Traditional Japanese gardens are environments of stillness and grounding, they echo the shapes of the land, creating a contemplative sense of harmony that is integral to the Eastern gardener’s practice.  
Adachi Museum of Art gardens opened in 1970, Yasugi, Japan.
Microcosms of the surrounding country itself, the gardens contain organic shapes and flowing lines – created in a manner known as cloud pruning – that visually tie to mountains, skies, and waterfalls. This subtle yet skilful styling to the surface of the landscape enhances rather than controls the plant’s latent energy and natural asymmetries, making room for time’s unstoppable advance.   

Bonsai trees intensely evoke the natural realm beyond itself. In a push pull, ongoing and lifelong dialogue between tree and bonsai master, roots are rigorously restricted, and branches are fastidiously pruned to further connect the tree to its natural impetus and life force.
Parc Floral de la Source, Orleans, France.
Photo credit Willow Bonsai Shop from blog 'The Story of a Little Shimpaku, from Japan to South Africa' 2018
Bunny Mellon, as photographed by Horst in 1965, courtesy of Vogue

Topiary in the European sense is said to have been invented by a friend of the ancient Roman emperor Augustus and is known to have been practiced in the 1st century CE. Although early references to topiary are lacking, the art probably evolved over a considerable period from the necessary trimming, pruning, and training of trees. Concurrently the Chinese and Japanese were also developing pruning as an art form.
Levens Hall in Cumbria is home to the world's oldest topiary garden, designed by Monsieur Guillaume Beaumont and established from 1694. 

Levans Hall, Cumbria
Classically formal and geometric, European topiary revels in scores of pyramids, spirals, and top hats. Pruners are wielded to create strong lines and impressive slopes of tumbling die that call to mind a cubist landscape by Braques or Picasso.
"There is no room for indecision in the topiarist’s vocabulary, nor sentimentality – a certain degree of dictatorship is called for, as is enthusiasm and above all an understanding of your role in the relationship." Jake Hobson [1]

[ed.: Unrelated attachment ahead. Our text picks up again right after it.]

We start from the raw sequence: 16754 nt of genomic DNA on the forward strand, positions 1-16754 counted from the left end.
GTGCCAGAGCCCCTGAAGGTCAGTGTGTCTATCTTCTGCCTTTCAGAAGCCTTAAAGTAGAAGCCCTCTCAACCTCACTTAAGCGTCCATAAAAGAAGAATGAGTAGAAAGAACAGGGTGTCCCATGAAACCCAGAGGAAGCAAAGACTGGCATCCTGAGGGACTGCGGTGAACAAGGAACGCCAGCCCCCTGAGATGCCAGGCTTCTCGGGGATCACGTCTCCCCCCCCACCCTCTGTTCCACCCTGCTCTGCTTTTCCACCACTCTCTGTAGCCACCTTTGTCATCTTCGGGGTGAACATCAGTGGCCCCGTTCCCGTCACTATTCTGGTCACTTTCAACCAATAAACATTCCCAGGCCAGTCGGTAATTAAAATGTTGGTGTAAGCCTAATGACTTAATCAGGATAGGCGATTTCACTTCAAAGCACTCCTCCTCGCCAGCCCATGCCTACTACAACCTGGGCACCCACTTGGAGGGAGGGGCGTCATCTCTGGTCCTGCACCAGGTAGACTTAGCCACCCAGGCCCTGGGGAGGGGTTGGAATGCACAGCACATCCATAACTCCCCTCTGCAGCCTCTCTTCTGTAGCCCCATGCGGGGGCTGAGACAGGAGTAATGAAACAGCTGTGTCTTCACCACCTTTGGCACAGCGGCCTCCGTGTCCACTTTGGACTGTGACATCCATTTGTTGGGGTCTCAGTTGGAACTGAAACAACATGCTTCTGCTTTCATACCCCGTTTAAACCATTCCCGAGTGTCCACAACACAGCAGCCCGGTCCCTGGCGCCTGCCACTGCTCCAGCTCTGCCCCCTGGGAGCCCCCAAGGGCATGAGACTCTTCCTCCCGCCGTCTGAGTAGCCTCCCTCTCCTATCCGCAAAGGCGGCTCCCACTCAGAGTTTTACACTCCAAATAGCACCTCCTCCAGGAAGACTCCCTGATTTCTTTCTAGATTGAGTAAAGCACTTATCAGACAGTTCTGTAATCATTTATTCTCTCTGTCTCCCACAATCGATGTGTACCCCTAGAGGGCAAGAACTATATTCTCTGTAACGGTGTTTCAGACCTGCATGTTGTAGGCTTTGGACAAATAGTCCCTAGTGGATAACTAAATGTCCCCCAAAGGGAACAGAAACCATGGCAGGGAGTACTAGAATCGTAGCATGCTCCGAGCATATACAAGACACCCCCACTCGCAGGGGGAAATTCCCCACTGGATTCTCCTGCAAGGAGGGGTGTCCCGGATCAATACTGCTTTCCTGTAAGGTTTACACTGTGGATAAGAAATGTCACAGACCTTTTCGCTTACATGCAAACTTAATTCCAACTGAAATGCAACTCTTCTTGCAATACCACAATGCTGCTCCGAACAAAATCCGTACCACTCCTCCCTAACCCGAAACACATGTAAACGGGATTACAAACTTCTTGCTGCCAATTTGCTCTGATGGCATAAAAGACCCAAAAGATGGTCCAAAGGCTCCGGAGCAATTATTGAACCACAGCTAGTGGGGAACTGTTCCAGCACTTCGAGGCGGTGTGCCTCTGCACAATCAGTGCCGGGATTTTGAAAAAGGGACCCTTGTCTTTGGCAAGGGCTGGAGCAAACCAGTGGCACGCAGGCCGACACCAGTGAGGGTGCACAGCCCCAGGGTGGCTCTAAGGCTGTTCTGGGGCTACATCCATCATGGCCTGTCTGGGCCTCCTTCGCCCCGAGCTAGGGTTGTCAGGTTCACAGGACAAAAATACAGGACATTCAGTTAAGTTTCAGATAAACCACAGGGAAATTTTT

Jardins de Marqueyssac at The Château de Marqueyssac, 17th-century château and gardens located at Vézac, France. 

Some forms in the Western topiarists vocabulary have taken on more discreet and deliciously organic characters that blend seamlessly into their surroundings and are akin to the practices in the East.
In these surreal environments, forms playfully slip in and out of view, rolling back to the natural world from whence they came.
To prune is an exercise in potential and anticipation, to draw out latent shapes nestled in the earth’s surface, and to create forms that speak to and enhance the essence of the landscape.

The Priona Gardens, the garden of Henk Gerritsen - from Planting the Natural Garden by Piet Oudolf & Henk Gerritsen, 2019.
As topiary is a collaboration with the nature – an ongoing dialogue between the pruner and the plant – the sculptor and their materials exist in dynamic equilibrium. The sculptor’s materials are not static, they are alive and constantly though subtly changing.  
Henry Moore’s output was rooted in his relationship to the natural world and his undying love of rugged landscape. He was fascinated by natural forms; clouds, trees and their roots, and mountains, which he saw as the wrinkling of the earth’s surface. The artist carved his forms to release negative space; in removing material, he revealed the found and elemental forms of his sculptures.

Moore in his studio in Perry Green, 1958
Yorkshire Sculpture Park, park of Moore's Open Air Bronze Collection. Photo by Andrew Marshall.

"I think a sculptor is a person who is interested in the shape of things […] a person obsessed with the form and the shape of things, and it’s not just the shape of any one thing, but the shape of anything and everything: the growth in a flower, the hard, tense strength, although delicate form of a bone; the strong, solid fleshiness of a beech tree trunk. […] They’re all part of the experience of form and, therefore, in my opinion, everything, every shape, every natural bit of form, animals, people, pebbles, shells, anything you like are all things that can help you to make a sculpture." 
Henry Moore
Fig.2, Henry Moore, Ideas for Metal Standing Figures 1947–9, Private collection.

The tradition of subtractive sculpture and negative space finds traces in the Italian Renaissance. Michelangelo carved and chipped at Carrera marble to free figures he imagined existing inherently in the mass of stone.

Curved Form (Brier II), Bronze, 1961 (BH 305, edition of 7), casts at San Francisco Museum of Modern Art; Hirshhorn Museum and Sculpture Garden, Washington D.C.
Barbara Hepworth equally engaged with the carving process, engaging in the search for pre-existing shapes discovered through a combination of intuition and deep sensitivity for the material. 

"The sculptor carves because he must. He needs the concrete form of stone and wood for the expression of his idea and experience, and when the idea forms the material is found at once. [...]."
Barbara Hepworth [2]

Dame Barbara Hepworth (British, 1903-1975) Group I (Concourse) February 4 1951, Serravezza marble, 248 x 505 x 295mm, 19 kg. Bequeathed by Miss E.M. Hodgkins 1977, Bowness, Hepworth Estate. 

[1] Jake Hobson, The Art of Creative Pruning: Inventive Ideas for Training and Shaping Trees and Trees, Timber Press, Portland, 2011
[2] Extracts from ‘Barbara Hepworth – “the Sculptor carves because he must”, The Studio, London, vol. 104, December 1932, p.332
Words by Isabella Bragoli